1. Generally, under either the United States or New Jersey Constitutions, searches or seizures conducted without a warrant based on probable cause are considered per se unreasonable. Traditional exceptions to the warrant requirement have been based on a showing either of probable cause or of reasonable individualized suspicion to believe that the person to be searched has violated the law. In certain limited circumstances, however, searches conducted without probable cause or reasonable individualized suspicion have been upheld. In 1989, in two cases decided the same day, the United States Supreme Court considered suspicionless drug testing of certain private railroad workers (Skinner) and certain United States Customs employees (Von Raab). These cases, along with others decided in 1995 and 1997, provide a framework for review of governmental drug testing under the Fourth Amendment of the United States Constitution. Under these cases, a suspicionless search may be permissible when the search serves special needs beyond the normal need for law enforcement. Once the government claims a special need, courts must undertake a context-specific inquiry, examining the competing private and public interests advanced by the parties. The inquiry requires a court to assess the practicality of the warrant and probable-cause requirements in the particular context. (pp. 14-21)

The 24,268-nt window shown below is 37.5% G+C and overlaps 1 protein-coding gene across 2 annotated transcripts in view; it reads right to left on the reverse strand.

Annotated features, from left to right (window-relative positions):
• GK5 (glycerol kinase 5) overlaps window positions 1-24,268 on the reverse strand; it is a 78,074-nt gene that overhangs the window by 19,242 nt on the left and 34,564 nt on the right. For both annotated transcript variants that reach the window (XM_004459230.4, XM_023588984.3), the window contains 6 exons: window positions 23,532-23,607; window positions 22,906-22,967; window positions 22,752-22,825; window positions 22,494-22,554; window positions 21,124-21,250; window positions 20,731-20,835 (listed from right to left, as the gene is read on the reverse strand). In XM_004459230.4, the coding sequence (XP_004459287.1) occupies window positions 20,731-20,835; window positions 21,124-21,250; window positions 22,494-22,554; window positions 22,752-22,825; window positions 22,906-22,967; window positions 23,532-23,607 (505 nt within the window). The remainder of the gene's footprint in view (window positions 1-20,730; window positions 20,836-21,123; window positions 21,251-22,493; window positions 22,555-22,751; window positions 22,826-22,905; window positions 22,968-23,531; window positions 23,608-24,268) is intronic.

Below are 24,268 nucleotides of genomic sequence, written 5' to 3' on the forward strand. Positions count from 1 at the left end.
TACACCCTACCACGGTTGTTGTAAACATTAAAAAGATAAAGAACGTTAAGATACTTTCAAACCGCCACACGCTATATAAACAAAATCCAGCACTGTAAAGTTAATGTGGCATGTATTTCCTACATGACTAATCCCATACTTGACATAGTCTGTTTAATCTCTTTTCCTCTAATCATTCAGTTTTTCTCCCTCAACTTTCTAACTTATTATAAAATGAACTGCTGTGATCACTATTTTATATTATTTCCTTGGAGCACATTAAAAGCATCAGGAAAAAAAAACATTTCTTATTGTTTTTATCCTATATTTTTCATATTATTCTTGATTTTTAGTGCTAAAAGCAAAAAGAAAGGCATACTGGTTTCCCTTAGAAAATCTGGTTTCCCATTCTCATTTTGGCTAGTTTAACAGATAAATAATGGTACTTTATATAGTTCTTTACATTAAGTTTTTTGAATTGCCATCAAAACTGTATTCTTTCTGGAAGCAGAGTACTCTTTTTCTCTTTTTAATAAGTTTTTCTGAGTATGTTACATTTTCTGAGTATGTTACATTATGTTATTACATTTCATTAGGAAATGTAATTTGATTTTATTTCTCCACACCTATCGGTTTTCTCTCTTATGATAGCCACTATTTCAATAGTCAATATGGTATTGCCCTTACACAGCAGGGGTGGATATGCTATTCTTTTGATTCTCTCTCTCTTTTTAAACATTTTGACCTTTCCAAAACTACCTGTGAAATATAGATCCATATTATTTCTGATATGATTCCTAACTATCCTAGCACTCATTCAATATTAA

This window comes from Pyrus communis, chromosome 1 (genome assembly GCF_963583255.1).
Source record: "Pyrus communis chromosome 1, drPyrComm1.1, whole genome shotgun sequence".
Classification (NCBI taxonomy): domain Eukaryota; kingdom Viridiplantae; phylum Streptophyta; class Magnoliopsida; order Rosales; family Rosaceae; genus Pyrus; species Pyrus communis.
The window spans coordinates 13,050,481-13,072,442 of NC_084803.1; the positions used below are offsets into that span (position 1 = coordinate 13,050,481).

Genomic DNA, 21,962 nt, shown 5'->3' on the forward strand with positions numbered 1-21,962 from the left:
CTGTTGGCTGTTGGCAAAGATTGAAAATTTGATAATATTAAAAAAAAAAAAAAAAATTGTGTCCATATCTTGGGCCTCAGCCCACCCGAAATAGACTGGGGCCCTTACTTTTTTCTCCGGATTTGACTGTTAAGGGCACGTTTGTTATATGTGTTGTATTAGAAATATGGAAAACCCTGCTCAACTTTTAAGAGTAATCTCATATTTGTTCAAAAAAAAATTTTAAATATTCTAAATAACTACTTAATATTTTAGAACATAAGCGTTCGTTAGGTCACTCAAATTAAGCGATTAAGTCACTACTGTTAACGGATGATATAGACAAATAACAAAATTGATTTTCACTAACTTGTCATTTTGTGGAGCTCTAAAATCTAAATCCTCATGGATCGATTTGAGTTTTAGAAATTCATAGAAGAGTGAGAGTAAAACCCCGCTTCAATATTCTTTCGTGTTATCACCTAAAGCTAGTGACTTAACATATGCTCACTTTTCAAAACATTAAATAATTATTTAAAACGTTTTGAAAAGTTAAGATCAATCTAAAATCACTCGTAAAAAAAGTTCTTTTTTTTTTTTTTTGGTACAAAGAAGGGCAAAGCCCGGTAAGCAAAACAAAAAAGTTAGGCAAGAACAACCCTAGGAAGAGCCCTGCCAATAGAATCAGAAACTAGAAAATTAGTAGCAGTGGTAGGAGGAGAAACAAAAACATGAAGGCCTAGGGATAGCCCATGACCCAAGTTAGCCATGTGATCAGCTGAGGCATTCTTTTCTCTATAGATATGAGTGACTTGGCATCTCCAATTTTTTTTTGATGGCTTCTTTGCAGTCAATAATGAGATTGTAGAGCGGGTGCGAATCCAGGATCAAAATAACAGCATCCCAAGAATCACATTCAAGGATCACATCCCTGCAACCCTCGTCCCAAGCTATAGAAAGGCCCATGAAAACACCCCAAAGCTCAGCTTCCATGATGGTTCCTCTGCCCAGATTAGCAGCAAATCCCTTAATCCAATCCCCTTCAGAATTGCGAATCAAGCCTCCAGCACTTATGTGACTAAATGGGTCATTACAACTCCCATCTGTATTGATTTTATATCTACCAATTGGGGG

2. The Supreme Court found that the individuals subject to testing in Skinner (railroad employees) had a diminished expectation of privacy because they worked in a highly regulated industry; and that those in Von Raab worked in an agency with a unique mission (Customs) and could reasonably expect effective inquiry into their fitness. In Von Raab, the court sustained the testing of employees carrying firearms even if they were not engaged directly in the interdiction of drugs, stating that the public should not bear the risk that those with impaired perception and judgment will be promoted to positions where they may need to employ deadly force. Post-Skinner/Von Raab cases that have considered challenges to random drug testing programs under the Fourth Amendment and parallel state constitutional provisions have generally upheld the testing of armed police officers as consistent with the Supreme Court's decisions.